Verilog HDL is a hardware description language used to design and document electronic systems. Verilog HDL allows designers to design at various levels of abstraction. It is the most widely used HDL with a user community of more than 50,000 active designers.
A brief history
Verilog HDL originated at Automated Integrated Design Systems (later renamed as Gateway Design Automation) in 1985. The company was privately held at that time by Dr. Prabhu Goel, the inventor of the PODEM test generation algorithm. Verilog HDL was designed by Phil Moorby, who was later to become the Chief Designer for Verilog-XL and the first Corporate Fellow at Cadence Design Systems. Gateway Design Automation grew rapidly with the success of Verilog-XL and was finally acquired by Cadence Design Systems, San Jose, CA in 1989.
Verilog was invented as simulation language. Use of Verilog for synthesis was a complete afterthought. Rumors abound that there were merger discussions between Gateway and Synopsys in the early days, where neither gave the other much chance of success..
In the late 1980's it seemed evident that designers were going to be moving away from proprietary languages like n dot, HiLo and Verilog towards the US Depatment of Defense standard H.D.L., known as the VHSIC Hardware Description Language. VHSIC it self stands for "Very High Speen Intergrated Circuit" BTW).
Perhaps due to such market pressure, Cadence Design Systems decided to open the Verilog language to the public in 1990, and thus OVI (Open Verilog International) was born. Until that time, Verilog HDL was a proprietary language, being the property of Cadence Design Systems. When OVI was formed in 1991, a number of small companies began working on Verilog simulators, including Chronologic Simulation, Frontline Design Automation, and others. The first of these came to market in 1992, and now there are mature Verilog simulators available from many sources.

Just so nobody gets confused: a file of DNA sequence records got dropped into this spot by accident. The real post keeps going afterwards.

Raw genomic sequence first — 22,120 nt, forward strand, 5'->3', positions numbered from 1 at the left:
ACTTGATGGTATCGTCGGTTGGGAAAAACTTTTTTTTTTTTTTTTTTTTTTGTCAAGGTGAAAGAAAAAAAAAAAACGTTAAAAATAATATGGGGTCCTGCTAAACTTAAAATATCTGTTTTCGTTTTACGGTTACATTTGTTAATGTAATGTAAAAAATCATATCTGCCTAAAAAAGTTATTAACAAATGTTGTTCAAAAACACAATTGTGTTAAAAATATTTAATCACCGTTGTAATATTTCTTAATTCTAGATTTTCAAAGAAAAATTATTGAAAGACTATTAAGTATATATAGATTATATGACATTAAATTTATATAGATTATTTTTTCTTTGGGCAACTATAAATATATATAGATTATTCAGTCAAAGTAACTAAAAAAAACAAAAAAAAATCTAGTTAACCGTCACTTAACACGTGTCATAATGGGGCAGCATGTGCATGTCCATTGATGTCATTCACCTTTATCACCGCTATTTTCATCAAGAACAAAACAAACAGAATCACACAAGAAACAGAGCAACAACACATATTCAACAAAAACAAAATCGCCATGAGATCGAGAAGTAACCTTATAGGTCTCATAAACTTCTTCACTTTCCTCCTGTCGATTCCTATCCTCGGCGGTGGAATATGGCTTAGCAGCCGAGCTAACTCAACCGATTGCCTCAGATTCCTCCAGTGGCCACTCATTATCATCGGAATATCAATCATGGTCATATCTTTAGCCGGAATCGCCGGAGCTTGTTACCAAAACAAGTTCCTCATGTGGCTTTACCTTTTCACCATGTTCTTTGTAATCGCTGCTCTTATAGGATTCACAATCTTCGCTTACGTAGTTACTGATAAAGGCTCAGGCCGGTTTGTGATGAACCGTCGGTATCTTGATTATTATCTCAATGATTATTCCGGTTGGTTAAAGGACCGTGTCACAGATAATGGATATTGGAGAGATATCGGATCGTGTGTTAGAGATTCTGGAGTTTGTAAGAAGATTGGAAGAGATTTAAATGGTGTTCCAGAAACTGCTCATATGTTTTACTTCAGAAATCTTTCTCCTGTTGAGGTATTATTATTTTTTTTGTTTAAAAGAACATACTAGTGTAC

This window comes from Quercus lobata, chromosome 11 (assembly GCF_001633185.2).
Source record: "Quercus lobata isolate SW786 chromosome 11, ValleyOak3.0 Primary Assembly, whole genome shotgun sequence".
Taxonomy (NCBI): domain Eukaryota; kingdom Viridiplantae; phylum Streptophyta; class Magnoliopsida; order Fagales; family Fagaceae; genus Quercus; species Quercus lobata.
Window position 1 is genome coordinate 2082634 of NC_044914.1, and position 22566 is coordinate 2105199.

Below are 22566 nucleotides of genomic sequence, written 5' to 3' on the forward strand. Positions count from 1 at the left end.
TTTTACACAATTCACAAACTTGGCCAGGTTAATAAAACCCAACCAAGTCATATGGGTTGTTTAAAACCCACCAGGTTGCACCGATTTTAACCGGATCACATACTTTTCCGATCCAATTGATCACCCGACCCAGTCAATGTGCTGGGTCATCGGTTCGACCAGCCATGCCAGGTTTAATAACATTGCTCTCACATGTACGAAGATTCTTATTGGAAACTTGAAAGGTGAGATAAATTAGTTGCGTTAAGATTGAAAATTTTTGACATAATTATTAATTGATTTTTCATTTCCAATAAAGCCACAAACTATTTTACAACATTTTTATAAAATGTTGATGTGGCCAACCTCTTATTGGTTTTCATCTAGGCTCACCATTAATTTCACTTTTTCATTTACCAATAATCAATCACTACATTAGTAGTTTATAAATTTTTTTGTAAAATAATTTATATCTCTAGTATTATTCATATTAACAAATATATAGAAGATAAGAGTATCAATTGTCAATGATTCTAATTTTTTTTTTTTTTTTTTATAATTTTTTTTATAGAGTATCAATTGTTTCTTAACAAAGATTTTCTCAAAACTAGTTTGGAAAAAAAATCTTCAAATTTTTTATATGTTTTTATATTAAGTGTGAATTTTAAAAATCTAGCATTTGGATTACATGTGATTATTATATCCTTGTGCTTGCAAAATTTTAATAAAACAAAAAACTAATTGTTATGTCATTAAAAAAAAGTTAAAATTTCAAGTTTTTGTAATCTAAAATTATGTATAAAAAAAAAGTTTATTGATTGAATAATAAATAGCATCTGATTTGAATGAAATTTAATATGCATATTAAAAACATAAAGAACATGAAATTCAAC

As a result, the Verilog market has grown substantially. The market for Verilog related tools in 1994 was well over $75,000,000, making it the most commercially significant hardware description language on the market.
An IEEE working group was established in 1993 under the Design Automation Sub-Committee to produce the IEEE Verilog standard 1364. Verilog became IEEE Standard 1364 in 1995.
As an international standard, the Verilog market continued to grow. In 1998 the market for Verilog simulators alone was well over $150,000,000; continuing its dominance.
The IEEE working group released a revised standard in March of 2002, known as IEEE 1364-2001. Significant publication errors marred this release, and a revised version was released in 2003, known as IEEE 1364-2001 Revision C.